May 23, 2012, 3:42 PM — Even for organizations with a stellar full-time IT staff, situations often arise where temporary outside help is needed. A big Web project might demand a few extra programmers to meet a tough deadline, for example, or a rollout of tools to support a sales force bent on capturing a broader market may require expertise not available in-house.
That's when contractors come in. With job losses and uncertain economic times the new norm, independent contractors are on the rise in the U.S. In 2009, the number of U.S. freelancers in all fields stood at 12 million, according to market research firm IDC. That number is expected to reach 14 million by 2015.
At the same time, companies, including those in IT, are facing new challenges employing independent workers due to federal and state initiatives enacted over the past few years that aggressively pursue "worker misclassification." In the government's eyes, organizations that employ contract workers on a long-term and full-time basis without paying benefits or taxes should, in fact, be classifying those workers as employees -- with all the privileges that status entails.
The result? "Companies are really shying away from the independents," says Cynthia Moore, co-founder of VMS Professionals, an association that discusses best practices for hiring and managing contract workers. Businesses, especially large, conservative enterprises, are now erring on the side of caution and avoiding independent contract hires even for short-term work -- "which is a shame because there are a lot more independents out there who are qualified," she says.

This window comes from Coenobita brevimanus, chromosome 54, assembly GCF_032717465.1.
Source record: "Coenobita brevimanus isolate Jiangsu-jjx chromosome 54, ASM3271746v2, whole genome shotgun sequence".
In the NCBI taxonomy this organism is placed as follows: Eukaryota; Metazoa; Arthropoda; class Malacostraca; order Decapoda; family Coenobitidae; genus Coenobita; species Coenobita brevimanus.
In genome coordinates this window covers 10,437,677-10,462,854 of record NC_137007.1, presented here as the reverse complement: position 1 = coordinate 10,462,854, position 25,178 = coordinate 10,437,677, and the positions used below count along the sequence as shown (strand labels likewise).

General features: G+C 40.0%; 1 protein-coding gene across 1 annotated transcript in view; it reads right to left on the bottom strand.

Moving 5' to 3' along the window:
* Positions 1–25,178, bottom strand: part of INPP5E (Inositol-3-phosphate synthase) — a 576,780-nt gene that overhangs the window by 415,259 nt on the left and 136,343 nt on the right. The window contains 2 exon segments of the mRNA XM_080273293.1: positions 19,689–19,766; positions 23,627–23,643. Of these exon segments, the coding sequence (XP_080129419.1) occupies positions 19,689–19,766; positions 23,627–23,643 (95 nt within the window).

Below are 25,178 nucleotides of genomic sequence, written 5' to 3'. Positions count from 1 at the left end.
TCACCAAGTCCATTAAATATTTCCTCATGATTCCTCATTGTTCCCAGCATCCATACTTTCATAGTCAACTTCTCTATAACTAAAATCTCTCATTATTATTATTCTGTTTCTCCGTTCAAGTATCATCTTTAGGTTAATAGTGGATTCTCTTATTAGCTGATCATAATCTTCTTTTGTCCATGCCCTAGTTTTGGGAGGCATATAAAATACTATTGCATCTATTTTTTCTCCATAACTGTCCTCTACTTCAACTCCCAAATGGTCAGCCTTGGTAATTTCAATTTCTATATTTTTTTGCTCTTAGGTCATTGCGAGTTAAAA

These factors are opening up a highly skilled and work-hungry IT talent pool for small and midsize businesses that need outside contractors on a short-term basis or seek to test talent before they hire full-time.
One obvious way to get short-term help is to contract with a large IT staffing agency, as some companies, particularly larger organizations, do. But it's entirely possible to hire talented contractors on your own. A host of websites help these pros advertise their services, secure paying work and develop ongoing relationships with clients. For employers and business owners, these sites can be excellent sources of high-quality IT talent if you know how and where to look -- and if you're willing to pay fairly for the talent you seek.